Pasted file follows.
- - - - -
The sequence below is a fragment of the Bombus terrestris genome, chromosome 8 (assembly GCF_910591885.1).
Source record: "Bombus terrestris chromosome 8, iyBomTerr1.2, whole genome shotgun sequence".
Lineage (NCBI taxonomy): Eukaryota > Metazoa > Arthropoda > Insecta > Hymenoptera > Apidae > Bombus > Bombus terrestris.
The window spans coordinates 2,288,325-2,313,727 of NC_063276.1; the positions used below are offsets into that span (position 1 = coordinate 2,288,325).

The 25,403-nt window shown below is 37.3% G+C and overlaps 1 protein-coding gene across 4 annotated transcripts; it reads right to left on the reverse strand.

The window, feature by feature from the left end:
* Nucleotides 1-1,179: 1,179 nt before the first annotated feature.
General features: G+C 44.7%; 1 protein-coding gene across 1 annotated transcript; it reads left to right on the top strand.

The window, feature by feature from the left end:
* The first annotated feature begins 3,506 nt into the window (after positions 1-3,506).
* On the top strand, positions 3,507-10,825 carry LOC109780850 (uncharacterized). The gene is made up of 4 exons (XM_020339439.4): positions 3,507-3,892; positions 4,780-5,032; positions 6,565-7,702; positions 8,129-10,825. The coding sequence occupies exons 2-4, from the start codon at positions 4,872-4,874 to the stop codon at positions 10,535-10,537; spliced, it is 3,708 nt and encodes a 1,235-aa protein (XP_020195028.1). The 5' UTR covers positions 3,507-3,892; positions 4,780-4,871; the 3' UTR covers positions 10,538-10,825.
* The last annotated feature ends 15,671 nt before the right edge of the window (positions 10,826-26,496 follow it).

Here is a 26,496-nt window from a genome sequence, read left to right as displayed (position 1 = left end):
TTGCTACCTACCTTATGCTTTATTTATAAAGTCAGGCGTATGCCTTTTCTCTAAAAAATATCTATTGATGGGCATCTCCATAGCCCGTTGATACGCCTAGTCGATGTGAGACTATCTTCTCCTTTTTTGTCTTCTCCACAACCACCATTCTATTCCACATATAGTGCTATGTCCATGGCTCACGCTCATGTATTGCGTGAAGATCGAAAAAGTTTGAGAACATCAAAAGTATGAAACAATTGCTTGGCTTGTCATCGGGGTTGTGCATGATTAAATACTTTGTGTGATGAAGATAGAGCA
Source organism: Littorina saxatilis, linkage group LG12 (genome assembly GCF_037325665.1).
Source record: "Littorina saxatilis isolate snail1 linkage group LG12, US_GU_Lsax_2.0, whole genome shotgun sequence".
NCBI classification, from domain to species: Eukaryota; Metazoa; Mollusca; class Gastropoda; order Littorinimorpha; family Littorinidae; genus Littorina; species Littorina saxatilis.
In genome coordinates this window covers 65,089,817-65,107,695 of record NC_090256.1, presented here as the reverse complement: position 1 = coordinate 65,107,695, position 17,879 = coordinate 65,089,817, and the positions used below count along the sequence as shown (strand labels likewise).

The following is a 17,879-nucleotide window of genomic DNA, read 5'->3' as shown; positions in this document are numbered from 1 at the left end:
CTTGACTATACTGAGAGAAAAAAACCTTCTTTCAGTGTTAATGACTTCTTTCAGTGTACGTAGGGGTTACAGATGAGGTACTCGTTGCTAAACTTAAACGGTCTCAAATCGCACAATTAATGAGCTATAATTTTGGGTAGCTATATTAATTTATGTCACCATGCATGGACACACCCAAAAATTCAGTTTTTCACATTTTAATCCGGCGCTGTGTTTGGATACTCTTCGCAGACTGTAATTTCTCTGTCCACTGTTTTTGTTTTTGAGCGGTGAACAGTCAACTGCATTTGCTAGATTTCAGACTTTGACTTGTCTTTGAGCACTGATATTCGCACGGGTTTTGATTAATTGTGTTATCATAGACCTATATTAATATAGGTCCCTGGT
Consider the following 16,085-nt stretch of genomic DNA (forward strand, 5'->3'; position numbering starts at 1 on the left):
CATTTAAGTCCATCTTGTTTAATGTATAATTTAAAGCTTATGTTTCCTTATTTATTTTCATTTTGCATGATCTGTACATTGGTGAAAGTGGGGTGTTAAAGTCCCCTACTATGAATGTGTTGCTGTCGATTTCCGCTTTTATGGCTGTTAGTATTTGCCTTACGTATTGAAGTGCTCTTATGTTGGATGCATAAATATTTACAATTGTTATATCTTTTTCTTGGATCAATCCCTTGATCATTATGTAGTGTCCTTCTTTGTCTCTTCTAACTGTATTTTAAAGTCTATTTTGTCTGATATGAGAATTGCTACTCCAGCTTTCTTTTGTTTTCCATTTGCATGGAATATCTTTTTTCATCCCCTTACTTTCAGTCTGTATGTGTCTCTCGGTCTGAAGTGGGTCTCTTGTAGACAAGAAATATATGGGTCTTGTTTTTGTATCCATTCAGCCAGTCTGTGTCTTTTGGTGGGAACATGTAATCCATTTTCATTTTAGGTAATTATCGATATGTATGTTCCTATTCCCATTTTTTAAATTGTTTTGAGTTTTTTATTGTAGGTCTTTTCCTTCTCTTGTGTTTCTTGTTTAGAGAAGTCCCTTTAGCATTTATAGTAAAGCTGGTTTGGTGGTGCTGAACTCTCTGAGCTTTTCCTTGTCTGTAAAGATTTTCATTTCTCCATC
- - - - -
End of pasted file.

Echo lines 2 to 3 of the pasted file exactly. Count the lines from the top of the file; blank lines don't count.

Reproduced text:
Source record: "Bombus terrestris chromosome 8, iyBomTerr1.2, whole genome shotgun sequence".
Lineage (NCBI taxonomy): Eukaryota > Metazoa > Arthropoda > Insecta > Hymenoptera > Apidae > Bombus > Bombus terrestris.